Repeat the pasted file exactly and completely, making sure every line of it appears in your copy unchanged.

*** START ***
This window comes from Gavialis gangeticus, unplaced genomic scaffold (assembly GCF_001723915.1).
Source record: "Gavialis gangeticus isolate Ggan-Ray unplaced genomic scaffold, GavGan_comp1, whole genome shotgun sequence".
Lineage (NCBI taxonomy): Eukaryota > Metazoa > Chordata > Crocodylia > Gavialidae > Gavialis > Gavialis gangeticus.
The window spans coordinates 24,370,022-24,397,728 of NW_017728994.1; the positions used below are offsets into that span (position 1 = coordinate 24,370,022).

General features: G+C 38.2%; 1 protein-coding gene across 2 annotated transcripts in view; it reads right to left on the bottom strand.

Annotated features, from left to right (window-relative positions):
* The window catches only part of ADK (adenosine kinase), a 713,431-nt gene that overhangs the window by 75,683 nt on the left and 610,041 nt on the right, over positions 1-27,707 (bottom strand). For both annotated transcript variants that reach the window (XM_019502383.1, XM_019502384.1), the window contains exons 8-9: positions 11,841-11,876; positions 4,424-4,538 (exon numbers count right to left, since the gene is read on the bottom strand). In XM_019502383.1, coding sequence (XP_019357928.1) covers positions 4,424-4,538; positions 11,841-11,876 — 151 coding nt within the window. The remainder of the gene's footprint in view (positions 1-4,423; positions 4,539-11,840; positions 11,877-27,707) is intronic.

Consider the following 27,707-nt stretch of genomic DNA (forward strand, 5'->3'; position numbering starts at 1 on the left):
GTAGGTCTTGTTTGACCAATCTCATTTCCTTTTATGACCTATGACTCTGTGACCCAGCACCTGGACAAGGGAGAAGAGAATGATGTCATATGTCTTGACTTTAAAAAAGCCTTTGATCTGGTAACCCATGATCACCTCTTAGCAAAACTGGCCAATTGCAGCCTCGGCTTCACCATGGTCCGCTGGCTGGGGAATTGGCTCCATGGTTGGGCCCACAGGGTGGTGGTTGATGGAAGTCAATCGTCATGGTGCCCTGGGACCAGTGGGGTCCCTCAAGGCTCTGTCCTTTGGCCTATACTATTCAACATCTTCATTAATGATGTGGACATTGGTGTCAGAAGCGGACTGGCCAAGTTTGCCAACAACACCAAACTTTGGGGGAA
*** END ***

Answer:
This window comes from Gavialis gangeticus, unplaced genomic scaffold (assembly GCF_001723915.1).
Source record: "Gavialis gangeticus isolate Ggan-Ray unplaced genomic scaffold, GavGan_comp1, whole genome shotgun sequence".
Lineage (NCBI taxonomy): Eukaryota > Metazoa > Chordata > Crocodylia > Gavialidae > Gavialis > Gavialis gangeticus.
The window spans coordinates 24,370,022-24,397,728 of NW_017728994.1; the positions used below are offsets into that span (position 1 = coordinate 24,370,022).

General features: G+C 38.2%; 1 protein-coding gene across 2 annotated transcripts in view; it reads right to left on the bottom strand.

Annotated features, from left to right (window-relative positions):
* The window catches only part of ADK (adenosine kinase), a 713,431-nt gene that overhangs the window by 75,683 nt on the left and 610,041 nt on the right, over positions 1-27,707 (bottom strand). For both annotated transcript variants that reach the window (XM_019502383.1, XM_019502384.1), the window contains exons 8-9: positions 11,841-11,876; positions 4,424-4,538 (exon numbers count right to left, since the gene is read on the bottom strand). In XM_019502383.1, coding sequence (XP_019357928.1) covers positions 4,424-4,538; positions 11,841-11,876 — 151 coding nt within the window. The remainder of the gene's footprint in view (positions 1-4,423; positions 4,539-11,840; positions 11,877-27,707) is intronic.

Consider the following 27,707-nt stretch of genomic DNA (forward strand, 5'->3'; position numbering starts at 1 on the left):
GTAGGTCTTGTTTGACCAATCTCATTTCCTTTTATGACCTATGACTCTGTGACCCAGCACCTGGACAAGGGAGAAGAGAATGATGTCATATGTCTTGACTTTAAAAAAGCCTTTGATCTGGTAACCCATGATCACCTCTTAGCAAAACTGGCCAATTGCAGCCTCGGCTTCACCATGGTCCGCTGGCTGGGGAATTGGCTCCATGGTTGGGCCCACAGGGTGGTGGTTGATGGAAGTCAATCGTCATGGTGCCCTGGGACCAGTGGGGTCCCTCAAGGCTCTGTCCTTTGGCCTATACTATTCAACATCTTCATTAATGATGTGGACATTGGTGTCAGAAGCGGACTGGCCAAGTTTGCCAACAACACCAAACTTTGGGGGAA